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   A Memory of Demons - Chapters 5 and 6

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Julia Katharine Freeman weighed in at six pounds twelve ounces. Because she was the first child of a woman over thirty, her parents had taken their doctor’s advice and had all the tests available. Aside from being reassured that their baby was healthy, it meant they had not needed to waste time thinking about boys’ names when they knew for sure they were having a girl.

The first time Tom and Clare brought their daughter home, she seemed to positively gurgle her approval of the light, brightly-painted room they had prepared for her overlooking the leafy garden.

“I think we got it right,” Tom said, watching her happily batting a small hand at the delicate mobile suspended over her cot.

“I think we did,” said Clare, catching his eye with a smile.

Throughout the following weeks and months, Julia did her share of screaming through the night, catching small infections, and giving her first-time parents one or two stomach-churning scares. The worst was when she crawled into a linen cupboard and fell asleep, leaving them frantically searching the house for what seemed a lifetime but in fact was a little under twelve minutes.

Making friends between baby and household pets was one of the subjects they had read up on in advance. The best advice, endorsed by friends who had tried it, was to place the child on a rug with the pet or pets in question, and let them get on with introducing themselves to each other - while, of course, keeping a careful eye on things. But both Sam, their black Labrador, and Turk, their Siamese cat, seemed delighted by this new addition to the family; though, to be honest, Turk initially tried to feign lofty indifference, but soon began to purr with satisfaction as the small pink hands learnt how to pat and stroke him without poking him in the eye or pulling his whiskers too hard.

Clare had continued working through almost the full term of her pregnancy. She had planned on taking at least a year off to look after Julia; then, perhaps with the help of a nanny, she thought she might ease herself back into work, much of which she could anyway do from home. But that was a decision she would make later. She had still not gone back to work by the time Julia started to talk, which was just after her second birthday. Her first word out of nowhere one morning was “melon”. Why she should have made that choice baffled and amused them both. They weren’t even sure that she’d ever seen a melon, let alone tasted one.

“ I don’t believe she said the word at all,” Clare maintained. “It was just a baby noise, like poo-poo or coo-coo.”

“No, she was really making an effort,” Tom insisted. “It was something she was trying to say.”

“Okay, so let’s see if she says it again. Come on, sweetie, talk to mommy and daddy. This is mommy... this is daddy...”

The three of them were sitting cross-legged on the floor of Julia’s room one Sunday before breakfast, with old Sam sitting off to one side, his tongue lolling out of his mouth, observing the ritual with genial curiosity.

“Daddy... Mommy... Julia... Daddy... Mommy... Julia...”

Both Tom and Clare repeated this mantra several times, tapping each other or Julia herself on the chest to demonstrate which name applied to whom. The child watched with bright-eyed interest as first her father’s finger, then her mother’s, moved around their little triangle. She quickly caught on to the idea that they wanted her to repeat what they were saying. And so she tried.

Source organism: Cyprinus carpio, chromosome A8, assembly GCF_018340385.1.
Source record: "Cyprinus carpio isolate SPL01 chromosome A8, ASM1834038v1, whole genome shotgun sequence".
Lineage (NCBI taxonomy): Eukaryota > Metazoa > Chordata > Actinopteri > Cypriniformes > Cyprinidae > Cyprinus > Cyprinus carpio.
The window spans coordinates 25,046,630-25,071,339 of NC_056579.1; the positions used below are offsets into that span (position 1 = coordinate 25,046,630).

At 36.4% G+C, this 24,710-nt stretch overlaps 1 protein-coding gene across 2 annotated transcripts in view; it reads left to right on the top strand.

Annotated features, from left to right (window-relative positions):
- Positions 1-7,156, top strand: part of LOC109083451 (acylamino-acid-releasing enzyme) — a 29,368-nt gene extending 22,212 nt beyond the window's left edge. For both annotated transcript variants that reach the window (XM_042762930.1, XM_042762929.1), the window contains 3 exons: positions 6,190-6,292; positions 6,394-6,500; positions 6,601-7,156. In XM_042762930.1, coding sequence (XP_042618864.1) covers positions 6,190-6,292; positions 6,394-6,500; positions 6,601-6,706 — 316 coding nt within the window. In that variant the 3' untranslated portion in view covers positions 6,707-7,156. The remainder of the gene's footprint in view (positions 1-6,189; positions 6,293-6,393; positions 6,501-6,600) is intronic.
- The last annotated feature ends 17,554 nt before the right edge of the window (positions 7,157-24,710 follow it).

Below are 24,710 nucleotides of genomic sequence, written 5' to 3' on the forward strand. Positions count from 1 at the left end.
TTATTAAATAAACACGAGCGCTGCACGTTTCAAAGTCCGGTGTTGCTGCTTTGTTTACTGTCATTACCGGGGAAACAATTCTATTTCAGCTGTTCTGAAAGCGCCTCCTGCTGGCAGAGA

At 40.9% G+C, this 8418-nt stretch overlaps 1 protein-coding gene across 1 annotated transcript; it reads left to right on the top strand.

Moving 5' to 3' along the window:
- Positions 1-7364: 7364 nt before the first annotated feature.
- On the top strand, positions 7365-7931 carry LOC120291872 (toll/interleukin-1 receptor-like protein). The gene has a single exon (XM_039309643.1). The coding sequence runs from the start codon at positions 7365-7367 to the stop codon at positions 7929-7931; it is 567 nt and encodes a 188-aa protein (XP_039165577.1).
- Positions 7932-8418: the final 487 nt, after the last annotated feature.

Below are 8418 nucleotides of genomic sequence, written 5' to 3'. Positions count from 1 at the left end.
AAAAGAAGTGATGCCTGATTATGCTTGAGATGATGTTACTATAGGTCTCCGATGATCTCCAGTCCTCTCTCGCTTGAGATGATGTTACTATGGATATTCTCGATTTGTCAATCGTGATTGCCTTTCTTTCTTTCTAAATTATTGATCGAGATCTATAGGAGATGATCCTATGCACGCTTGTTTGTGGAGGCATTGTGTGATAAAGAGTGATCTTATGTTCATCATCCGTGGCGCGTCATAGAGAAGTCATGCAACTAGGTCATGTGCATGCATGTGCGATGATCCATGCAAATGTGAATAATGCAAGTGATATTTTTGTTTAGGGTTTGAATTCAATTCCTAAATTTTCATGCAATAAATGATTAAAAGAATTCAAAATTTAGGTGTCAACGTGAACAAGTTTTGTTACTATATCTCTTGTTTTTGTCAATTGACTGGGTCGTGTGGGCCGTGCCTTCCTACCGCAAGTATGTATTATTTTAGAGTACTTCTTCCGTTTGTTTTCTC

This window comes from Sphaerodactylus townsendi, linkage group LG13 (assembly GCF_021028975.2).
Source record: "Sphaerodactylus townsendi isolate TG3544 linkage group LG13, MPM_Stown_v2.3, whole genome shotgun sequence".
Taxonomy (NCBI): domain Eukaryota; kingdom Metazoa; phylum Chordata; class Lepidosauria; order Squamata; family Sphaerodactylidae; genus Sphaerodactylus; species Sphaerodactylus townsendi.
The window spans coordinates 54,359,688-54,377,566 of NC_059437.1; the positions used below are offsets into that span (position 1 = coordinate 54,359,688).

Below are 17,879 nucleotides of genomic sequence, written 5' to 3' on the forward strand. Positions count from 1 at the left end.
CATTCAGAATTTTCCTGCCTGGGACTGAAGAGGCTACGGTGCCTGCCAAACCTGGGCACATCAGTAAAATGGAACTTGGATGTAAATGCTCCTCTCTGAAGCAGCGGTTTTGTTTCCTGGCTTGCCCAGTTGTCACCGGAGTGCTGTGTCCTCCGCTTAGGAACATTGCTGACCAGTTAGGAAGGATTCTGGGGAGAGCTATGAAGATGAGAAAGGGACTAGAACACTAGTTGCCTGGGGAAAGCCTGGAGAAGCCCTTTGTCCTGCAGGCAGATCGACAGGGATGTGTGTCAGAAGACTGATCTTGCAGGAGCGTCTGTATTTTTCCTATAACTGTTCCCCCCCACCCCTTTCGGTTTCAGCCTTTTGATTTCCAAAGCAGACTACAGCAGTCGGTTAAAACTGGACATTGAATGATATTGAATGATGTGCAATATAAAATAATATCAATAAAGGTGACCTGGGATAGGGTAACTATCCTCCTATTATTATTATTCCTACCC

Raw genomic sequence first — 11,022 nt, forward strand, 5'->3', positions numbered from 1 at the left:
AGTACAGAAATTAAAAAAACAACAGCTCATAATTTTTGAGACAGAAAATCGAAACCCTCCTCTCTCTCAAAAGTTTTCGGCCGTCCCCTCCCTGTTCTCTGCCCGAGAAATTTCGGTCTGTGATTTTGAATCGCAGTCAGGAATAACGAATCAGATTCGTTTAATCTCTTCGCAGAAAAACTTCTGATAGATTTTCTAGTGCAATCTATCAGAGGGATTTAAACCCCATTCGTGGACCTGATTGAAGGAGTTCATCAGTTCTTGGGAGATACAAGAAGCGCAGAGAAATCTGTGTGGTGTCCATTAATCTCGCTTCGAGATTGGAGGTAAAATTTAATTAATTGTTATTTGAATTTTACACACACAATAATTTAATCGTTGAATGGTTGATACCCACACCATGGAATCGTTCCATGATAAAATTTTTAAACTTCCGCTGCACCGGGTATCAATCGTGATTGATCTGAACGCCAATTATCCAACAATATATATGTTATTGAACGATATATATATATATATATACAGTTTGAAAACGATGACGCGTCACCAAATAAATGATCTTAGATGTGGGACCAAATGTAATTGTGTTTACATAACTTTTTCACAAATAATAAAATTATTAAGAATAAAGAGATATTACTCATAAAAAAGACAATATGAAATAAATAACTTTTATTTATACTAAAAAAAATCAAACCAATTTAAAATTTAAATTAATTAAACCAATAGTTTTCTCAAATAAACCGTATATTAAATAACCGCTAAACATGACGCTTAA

“Mom-ma... Dad-da... Mom-ma... Da-da... Mom-ma...”

Clare let out a squeal of delight and swept the child into her arms. “She did it! She’s talking! Oh, aren’t you a clever little girl! You’re talking!”

They continued with the exercise, wanting to be sure that this wasn’t just some fluke but that Julia really had grasped the idea of what communicating in words was all about. Certainly, it was clear that she had got the hang of mommy and daddy; what she had more difficulty with was her own name.

Clare repeated, “Mommy... Daddy... Julia...”

“Mom-ma... Da-da...”

“Julia,” Tom finished for her when she stopped yet again, unable to go further. He tapped her softly on the chest several times to emphasize that this little person right there was Julia.

She seemed to understand. She fixed him with an intense wide-eyed gaze, then copied his gesture, tapping herself on the chest.

“Mel-on-ee,” she said.

Tom and Clare looked at each other, more amused than anything else. “Does she know any Melanie?” he asked. Clare shook her head. “I don’t think so.”

“Julia,” Tom repeated, turning his attention back to his baby daughter. “Mommy... Daddy... Julia.”

The child frowned. This was starting to confuse her.

“Mom-ma, Dad-da,” she said, more firmly than before, waving an arm at each of them in turn to make absolutely clear that she had got the point they were trying to make. Then she hit herself on the chest with an open hand, and repeated, “Mel-on-ee”.

This time their smiles, Clare’s and Tom’s when they looked at each other, were replaced by mild concern. Was there something wrong with the child’s hearing?

“Can’t be,” Clare said. “She got ‘Mommy’ and ‘Daddy’ all right. Maybe she just can’t say ‘Julia’ yet.”

“Then how come she can say ‘Melonee’, or ‘Melanie’, or whatever it is?”

Clare thought a moment. “Maybe it’s Susan,” she said.

Susan was the girl who baby-sat for us once or twice a week. She was the fifteen-year-old daughter of a neighbour, a smart and totally reliable girl.

“You mean Susan calls her Melanie?”

Clare shrugged. “Maybe Susan’s got a friend called Melanie. Maybe she’s heard them talking on the phone and made the wrong association.” She shrugged again. “I don’t know. I’ll ask Susan. It must be something like that.”

They looked at their daughter, and she looked back at them, her face reflecting the puzzlement she saw.

“Julia,” Clare repeated softly, but with an undertone of quiet urgency, resting her hands lightly on the child’s tiny shoulders.

“Julia,” Tom echoed as she turned to look up at him, searching his face for confirmation of what her mother was trying to tell her. “Julia.”

She looked back at her mother, then back at Tom. Abruptly, her face lit up with one of those dazzling infant smiles of recognition where all doubt is swept aside and everything is suddenly right with the world.